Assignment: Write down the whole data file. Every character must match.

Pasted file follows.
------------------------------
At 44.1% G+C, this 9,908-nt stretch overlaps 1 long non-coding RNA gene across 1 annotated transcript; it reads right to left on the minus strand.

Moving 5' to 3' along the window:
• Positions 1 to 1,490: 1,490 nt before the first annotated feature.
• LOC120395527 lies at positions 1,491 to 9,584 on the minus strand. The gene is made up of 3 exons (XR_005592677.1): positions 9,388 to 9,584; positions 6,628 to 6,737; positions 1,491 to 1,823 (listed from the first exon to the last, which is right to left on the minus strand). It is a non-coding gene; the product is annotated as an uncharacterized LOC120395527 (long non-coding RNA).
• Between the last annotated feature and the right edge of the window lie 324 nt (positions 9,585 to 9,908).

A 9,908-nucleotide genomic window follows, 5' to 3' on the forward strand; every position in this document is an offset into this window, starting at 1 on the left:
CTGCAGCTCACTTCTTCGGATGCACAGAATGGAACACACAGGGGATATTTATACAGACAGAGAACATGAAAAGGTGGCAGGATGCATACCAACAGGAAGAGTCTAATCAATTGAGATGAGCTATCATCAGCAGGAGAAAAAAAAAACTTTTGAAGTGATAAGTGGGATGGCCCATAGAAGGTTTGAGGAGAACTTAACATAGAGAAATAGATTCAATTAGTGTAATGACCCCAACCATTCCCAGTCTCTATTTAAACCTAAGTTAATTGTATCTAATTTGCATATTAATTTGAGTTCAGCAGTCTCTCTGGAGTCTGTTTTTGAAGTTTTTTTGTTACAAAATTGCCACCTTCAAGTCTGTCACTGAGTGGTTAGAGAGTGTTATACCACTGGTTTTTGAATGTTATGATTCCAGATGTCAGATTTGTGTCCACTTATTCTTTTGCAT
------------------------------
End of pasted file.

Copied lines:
At 44.1% G+C, this 9,908-nt stretch overlaps 1 long non-coding RNA gene across 1 annotated transcript; it reads right to left on the minus strand.

Moving 5' to 3' along the window:
• Positions 1 to 1,490: 1,490 nt before the first annotated feature.
• LOC120395527 lies at positions 1,491 to 9,584 on the minus strand. The gene is made up of 3 exons (XR_005592677.1): positions 9,388 to 9,584; positions 6,628 to 6,737; positions 1,491 to 1,823 (listed from the first exon to the last, which is right to left on the minus strand). It is a non-coding gene; the product is annotated as an uncharacterized LOC120395527 (long non-coding RNA).
• Between the last annotated feature and the right edge of the window lie 324 nt (positions 9,585 to 9,908).

A 9,908-nucleotide genomic window follows, 5' to 3' on the forward strand; every position in this document is an offset into this window, starting at 1 on the left:
CTGCAGCTCACTTCTTCGGATGCACAGAATGGAACACACAGGGGATATTTATACAGACAGAGAACATGAAAAGGTGGCAGGATGCATACCAACAGGAAGAGTCTAATCAATTGAGATGAGCTATCATCAGCAGGAGAAAAAAAAAACTTTTGAAGTGATAAGTGGGATGGCCCATAGAAGGTTTGAGGAGAACTTAACATAGAGAAATAGATTCAATTAGTGTAATGACCCCAACCATTCCCAGTCTCTATTTAAACCTAAGTTAATTGTATCTAATTTGCATATTAATTTGAGTTCAGCAGTCTCTCTGGAGTCTGTTTTTGAAGTTTTTTTGTTACAAAATTGCCACCTTCAAGTCTGTCACTGAGTGGTTAGAGAGTGTTATACCACTGGTTTTTGAATGTTATGATTCCAGATGTCAGATTTGTGTCCACTTATTCTTTTGCAT